Whose job is “relevance?”
Does the word appear in any job title on your company’s organization chart?
Does the word even appear in the job description of any position in your organization?
Will you argue that “relevance” is the obvious province of your organization’s artistic director or curator since it is they who are responsible for interpreting and advancing your organization’s artistic mission?
With all due respect to artistic leaders, your artistic vision, talent and experience doesn’t define “relevance.” Not a “peer review” by your esteemed colleagues nor even a laudatory New York Times review, qualifies as a measure of “relevance.”
Let’s be clear: “Relevance” is the measure of CONNECTION between the offerings of your organization and the expectations of your audience.
It’s not a measure of critical acclaim – ticket sales – memberships – web traffic – retweets – Facebook likes – guest book comments – standing ovations – contributions – or any other one thing.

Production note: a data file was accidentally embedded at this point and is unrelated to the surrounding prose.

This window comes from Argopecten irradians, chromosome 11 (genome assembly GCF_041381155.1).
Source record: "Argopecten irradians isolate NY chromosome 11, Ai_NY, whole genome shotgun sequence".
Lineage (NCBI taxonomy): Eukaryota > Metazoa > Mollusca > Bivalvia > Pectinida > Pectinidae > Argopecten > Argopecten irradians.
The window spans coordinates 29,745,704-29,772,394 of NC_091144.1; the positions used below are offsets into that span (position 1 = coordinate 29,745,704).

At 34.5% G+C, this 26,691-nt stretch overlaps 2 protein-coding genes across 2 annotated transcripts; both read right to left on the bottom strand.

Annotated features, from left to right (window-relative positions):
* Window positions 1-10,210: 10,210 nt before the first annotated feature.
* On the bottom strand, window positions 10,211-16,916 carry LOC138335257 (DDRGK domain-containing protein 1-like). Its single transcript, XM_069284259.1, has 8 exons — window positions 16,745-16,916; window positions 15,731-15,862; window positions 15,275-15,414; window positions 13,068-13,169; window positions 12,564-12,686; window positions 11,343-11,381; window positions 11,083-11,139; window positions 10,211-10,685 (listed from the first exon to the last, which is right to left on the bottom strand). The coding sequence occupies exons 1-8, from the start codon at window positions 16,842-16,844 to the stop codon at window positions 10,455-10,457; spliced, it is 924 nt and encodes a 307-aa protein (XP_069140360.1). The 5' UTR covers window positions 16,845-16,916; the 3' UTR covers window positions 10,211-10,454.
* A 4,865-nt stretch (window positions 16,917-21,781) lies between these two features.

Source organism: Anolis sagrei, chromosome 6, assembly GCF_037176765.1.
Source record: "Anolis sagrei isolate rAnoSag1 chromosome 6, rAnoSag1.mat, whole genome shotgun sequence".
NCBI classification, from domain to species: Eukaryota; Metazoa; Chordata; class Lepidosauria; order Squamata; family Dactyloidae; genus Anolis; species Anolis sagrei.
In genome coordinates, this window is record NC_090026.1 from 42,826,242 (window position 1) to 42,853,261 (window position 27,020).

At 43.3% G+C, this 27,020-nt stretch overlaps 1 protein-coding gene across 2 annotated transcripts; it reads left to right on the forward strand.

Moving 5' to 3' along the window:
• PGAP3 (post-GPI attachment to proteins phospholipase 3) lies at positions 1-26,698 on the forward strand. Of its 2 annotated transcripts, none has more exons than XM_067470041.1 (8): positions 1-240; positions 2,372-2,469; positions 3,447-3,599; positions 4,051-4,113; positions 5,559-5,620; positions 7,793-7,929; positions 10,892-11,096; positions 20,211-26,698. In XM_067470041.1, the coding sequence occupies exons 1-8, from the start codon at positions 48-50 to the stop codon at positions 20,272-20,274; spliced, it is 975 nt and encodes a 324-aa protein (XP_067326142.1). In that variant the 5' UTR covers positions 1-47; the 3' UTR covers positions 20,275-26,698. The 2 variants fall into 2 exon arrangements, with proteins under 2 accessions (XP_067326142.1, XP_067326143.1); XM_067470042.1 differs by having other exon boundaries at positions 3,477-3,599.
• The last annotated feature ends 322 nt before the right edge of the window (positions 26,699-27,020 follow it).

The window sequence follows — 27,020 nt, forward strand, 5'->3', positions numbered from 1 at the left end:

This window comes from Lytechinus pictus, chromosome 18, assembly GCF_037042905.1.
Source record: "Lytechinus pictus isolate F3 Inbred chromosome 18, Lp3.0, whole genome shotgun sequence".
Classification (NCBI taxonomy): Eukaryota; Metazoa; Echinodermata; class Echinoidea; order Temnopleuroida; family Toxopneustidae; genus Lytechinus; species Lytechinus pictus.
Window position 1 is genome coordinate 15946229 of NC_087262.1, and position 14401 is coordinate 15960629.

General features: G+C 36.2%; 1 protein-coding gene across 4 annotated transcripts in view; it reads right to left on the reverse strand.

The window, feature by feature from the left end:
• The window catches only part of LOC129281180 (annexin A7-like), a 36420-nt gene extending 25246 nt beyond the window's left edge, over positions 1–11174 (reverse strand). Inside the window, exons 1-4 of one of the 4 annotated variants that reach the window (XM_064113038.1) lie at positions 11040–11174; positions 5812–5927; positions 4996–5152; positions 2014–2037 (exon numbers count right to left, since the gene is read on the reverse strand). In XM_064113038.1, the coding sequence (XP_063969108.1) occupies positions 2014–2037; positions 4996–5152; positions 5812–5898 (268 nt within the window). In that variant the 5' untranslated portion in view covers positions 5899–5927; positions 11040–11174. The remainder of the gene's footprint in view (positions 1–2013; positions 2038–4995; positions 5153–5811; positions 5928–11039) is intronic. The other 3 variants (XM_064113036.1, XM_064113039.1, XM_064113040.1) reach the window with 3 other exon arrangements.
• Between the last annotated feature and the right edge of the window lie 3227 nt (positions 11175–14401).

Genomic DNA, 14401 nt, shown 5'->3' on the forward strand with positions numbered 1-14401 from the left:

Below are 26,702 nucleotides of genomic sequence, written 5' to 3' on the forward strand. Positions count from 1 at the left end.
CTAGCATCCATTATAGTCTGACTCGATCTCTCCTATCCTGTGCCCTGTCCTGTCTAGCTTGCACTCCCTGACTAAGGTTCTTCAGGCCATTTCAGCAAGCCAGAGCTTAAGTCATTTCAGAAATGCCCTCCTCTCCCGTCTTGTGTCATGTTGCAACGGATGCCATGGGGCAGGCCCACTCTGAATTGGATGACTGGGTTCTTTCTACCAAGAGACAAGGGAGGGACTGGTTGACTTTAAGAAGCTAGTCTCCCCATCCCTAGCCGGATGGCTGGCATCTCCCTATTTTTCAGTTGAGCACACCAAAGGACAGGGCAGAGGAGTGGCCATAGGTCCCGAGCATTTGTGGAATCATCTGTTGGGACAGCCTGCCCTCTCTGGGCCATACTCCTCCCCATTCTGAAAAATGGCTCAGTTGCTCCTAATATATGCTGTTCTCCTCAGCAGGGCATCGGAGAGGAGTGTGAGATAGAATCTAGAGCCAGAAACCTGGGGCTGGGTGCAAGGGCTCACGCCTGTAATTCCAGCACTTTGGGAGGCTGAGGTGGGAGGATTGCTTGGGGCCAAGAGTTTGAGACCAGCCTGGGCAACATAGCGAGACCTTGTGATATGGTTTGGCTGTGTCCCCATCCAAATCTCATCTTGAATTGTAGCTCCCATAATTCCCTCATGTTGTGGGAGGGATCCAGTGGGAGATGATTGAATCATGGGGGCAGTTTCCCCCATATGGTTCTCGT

It’s ALL of that. And much more.
“Relevance” isn’t the destination. It’s the journey. And as soon as you think you’ve achieved it – it moves.
So here’s my suggestion. Don’t assign the title of “Chief Relevance Officer” to any one person in your organization. Instead, make it a title that ROTATES throughout your organization on a monthly basis. Here’s the core of the position’s job responsibilities: At the end of every 30 days, the title-holder should be responsible to issue a report on actions taken over the last 30 days and provide an updated plan (including assignment of actions) for the next 90 days for the whole organization.
Your organization doesn’t need a “Chief Relevance Officer.” But, your organization DOES need to cultivate a culture in which everyone understands that “relevance” is a critical part of their job responsibility.
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